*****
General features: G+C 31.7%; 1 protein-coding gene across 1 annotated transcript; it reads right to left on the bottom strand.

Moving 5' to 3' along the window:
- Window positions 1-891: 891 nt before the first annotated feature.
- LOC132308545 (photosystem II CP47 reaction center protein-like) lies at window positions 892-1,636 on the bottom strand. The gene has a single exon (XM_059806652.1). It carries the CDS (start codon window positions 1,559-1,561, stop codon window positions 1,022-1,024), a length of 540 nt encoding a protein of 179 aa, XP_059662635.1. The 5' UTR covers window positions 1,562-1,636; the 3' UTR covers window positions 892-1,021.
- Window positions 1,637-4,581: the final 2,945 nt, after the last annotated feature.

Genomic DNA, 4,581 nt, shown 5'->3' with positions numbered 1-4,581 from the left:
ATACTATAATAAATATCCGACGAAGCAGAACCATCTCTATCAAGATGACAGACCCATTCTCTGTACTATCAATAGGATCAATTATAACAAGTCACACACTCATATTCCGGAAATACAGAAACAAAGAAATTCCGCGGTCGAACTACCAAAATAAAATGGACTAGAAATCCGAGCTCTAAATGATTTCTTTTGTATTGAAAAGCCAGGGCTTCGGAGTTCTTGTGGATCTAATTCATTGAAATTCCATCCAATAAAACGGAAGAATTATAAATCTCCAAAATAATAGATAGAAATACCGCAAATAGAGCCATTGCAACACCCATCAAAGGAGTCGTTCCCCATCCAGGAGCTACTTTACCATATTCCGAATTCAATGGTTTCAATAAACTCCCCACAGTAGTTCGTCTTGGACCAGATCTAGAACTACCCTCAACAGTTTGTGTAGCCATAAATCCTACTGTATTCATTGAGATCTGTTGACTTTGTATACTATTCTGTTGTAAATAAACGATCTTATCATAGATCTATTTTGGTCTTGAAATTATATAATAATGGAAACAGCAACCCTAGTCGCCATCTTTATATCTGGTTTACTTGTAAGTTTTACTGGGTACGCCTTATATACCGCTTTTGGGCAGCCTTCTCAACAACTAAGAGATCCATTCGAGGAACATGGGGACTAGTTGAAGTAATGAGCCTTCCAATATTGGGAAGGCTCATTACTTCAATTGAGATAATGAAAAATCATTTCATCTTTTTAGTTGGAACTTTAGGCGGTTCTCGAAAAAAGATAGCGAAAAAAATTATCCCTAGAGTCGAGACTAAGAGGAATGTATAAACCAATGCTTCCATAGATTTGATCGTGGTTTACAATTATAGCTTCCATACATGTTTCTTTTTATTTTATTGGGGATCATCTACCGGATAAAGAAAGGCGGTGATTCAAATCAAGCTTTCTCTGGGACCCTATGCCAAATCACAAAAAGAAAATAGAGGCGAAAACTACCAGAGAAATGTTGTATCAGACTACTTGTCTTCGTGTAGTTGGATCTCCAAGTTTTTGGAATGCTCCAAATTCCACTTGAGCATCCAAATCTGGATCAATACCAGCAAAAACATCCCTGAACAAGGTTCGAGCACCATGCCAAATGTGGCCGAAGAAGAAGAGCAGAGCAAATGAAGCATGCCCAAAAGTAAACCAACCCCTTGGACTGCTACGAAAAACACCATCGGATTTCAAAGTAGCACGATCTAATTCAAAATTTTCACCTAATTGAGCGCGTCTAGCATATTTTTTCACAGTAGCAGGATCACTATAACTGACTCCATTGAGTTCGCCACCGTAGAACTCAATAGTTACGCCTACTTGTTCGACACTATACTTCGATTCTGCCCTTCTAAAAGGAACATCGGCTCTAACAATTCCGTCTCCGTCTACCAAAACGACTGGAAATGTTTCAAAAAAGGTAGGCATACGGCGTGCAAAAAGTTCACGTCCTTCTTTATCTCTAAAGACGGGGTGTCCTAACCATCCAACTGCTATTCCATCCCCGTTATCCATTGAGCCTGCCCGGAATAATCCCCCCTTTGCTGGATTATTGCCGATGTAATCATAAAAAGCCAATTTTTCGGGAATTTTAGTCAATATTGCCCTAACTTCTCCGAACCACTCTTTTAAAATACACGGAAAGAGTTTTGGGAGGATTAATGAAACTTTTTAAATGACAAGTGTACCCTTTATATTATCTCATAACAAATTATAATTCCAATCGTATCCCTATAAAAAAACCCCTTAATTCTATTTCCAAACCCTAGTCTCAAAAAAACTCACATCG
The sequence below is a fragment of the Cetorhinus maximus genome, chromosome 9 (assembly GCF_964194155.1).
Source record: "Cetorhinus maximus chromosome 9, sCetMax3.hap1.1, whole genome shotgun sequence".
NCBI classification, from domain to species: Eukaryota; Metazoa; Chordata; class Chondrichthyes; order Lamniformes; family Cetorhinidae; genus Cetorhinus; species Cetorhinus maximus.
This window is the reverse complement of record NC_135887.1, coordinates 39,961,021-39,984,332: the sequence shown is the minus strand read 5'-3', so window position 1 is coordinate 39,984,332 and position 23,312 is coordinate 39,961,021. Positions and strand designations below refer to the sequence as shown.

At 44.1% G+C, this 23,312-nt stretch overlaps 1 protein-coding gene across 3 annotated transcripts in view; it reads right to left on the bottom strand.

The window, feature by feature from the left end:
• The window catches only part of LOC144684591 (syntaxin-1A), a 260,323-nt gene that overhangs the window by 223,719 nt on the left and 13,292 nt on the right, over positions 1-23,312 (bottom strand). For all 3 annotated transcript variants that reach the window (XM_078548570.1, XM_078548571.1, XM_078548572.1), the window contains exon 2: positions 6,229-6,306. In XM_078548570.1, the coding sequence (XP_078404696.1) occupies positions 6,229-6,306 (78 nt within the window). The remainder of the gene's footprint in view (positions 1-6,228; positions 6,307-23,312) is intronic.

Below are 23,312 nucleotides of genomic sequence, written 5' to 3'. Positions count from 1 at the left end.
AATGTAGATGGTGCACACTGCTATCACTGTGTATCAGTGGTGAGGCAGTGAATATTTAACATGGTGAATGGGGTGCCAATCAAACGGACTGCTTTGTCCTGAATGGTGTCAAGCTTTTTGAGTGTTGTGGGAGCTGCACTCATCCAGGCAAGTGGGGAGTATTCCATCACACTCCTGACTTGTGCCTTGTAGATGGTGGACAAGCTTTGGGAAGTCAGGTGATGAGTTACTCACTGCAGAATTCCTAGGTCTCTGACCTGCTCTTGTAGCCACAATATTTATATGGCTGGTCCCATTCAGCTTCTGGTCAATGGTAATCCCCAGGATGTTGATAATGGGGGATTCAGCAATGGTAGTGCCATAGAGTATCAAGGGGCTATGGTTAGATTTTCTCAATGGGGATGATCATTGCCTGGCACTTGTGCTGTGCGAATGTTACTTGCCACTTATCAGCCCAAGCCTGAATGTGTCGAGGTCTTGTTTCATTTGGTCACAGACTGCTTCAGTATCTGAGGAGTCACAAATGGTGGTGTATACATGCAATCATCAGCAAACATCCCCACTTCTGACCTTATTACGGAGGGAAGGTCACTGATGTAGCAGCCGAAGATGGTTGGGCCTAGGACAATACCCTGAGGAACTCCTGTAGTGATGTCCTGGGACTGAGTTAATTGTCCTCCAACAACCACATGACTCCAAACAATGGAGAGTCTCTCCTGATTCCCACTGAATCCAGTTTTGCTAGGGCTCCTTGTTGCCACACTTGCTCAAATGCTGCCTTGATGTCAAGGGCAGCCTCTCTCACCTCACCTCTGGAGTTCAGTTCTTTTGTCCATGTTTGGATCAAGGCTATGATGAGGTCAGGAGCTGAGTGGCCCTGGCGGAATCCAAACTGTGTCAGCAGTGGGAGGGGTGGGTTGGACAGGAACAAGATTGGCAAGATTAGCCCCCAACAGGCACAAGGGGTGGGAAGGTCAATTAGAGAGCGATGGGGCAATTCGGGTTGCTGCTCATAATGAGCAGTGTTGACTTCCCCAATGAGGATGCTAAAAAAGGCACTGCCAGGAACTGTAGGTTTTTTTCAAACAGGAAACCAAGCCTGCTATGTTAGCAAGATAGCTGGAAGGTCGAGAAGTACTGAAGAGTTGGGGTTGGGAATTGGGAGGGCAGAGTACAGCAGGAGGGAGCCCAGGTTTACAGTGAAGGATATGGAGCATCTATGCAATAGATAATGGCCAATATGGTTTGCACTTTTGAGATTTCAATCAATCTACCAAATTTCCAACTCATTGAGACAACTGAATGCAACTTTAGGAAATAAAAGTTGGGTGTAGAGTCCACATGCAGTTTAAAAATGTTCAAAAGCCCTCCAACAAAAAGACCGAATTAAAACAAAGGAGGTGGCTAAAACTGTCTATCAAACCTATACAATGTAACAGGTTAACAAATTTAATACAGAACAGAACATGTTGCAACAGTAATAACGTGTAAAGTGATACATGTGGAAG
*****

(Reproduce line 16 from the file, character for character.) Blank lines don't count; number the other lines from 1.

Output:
AATGTAGATGGTGCACACTGCTATCACTGTGTATCAGTGGTGAGGCAGTGAATATTTAACATGGTGAATGGGGTGCCAATCAAACGGACTGCTTTGTCCTGAATGGTGTCAAGCTTTTTGAGTGTTGTGGGAGCTGCACTCATCCAGGCAAGTGGGGAGTATTCCATCACACTCCTGACTTGTGCCTTGTAGATGGTGGACAAGCTTTGGGAAGTCAGGTGATGAGTTACTCACTGCAGAATTCCTAGGTCTCTGACCTGCTCTTGTAGCCACAATATTTATATGGCTGGTCCCATTCAGCTTCTGGTCAATGGTAATCCCCAGGATGTTGATAATGGGGGATTCAGCAATGGTAGTGCCATAGAGTATCAAGGGGCTATGGTTAGATTTTCTCAATGGGGATGATCATTGCCTGGCACTTGTGCTGTGCGAATGTTACTTGCCACTTATCAGCCCAAGCCTGAATGTGTCGAGGTCTTGTTTCATTTGGTCACAGACTGCTTCAGTATCTGAGGAGTCACAAATGGTGGTGTATACATGCAATCATCAGCAAACATCCCCACTTCTGACCTTATTACGGAGGGAAGGTCACTGATGTAGCAGCCGAAGATGGTTGGGCCTAGGACAATACCCTGAGGAACTCCTGTAGTGATGTCCTGGGACTGAGTTAATTGTCCTCCAACAACCACATGACTCCAAACAATGGAGAGTCTCTCCTGATTCCCACTGAATCCAGTTTTGCTAGGGCTCCTTGTTGCCACACTTGCTCAAATGCTGCCTTGATGTCAAGGGCAGCCTCTCTCACCTCACCTCTGGAGTTCAGTTCTTTTGTCCATGTTTGGATCAAGGCTATGATGAGGTCAGGAGCTGAGTGGCCCTGGCGGAATCCAAACTGTGTCAGCAGTGGGAGGGGTGGGTTGGACAGGAACAAGATTGGCAAGATTAGCCCCCAACAGGCACAAGGGGTGGGAAGGTCAATTAGAGAGCGATGGGGCAATTCGGGTTGCTGCTCATAATGAGCAGTGTTGACTTCCCCAATGAGGATGCTAAAAAAGGCACTGCCAGGAACTGTAGGTTTTTTTCAAACAGGAAACCAAGCCTGCTATGTTAGCAAGATAGCTGGAAGGTCGAGAAGTACTGAAGAGTTGGGGTTGGGAATTGGGAGGGCAGAGTACAGCAGGAGGGAGCCCAGGTTTACAGTGAAGGATATGGAGCATCTATGCAATAGATAATGGCCAATATGGTTTGCACTTTTGAGATTTCAATCAATCTACCAAATTTCCAACTCATTGAGACAACTGAATGCAACTTTAGGAAATAAAAGTTGGGTGTAGAGTCCACATGCAGTTTAAAAATGTTCAAAAGCCCTCCAACAAAAAGACCGAATTAAAACAAAGGAGGTGGCTAAAACTGTCTATCAAACCTATACAATGTAACAGGTTAACAAATTTAATACAGAACAGAACATGTTGCAACAGTAATAACGTGTAAAGTGATACATGTGGAAG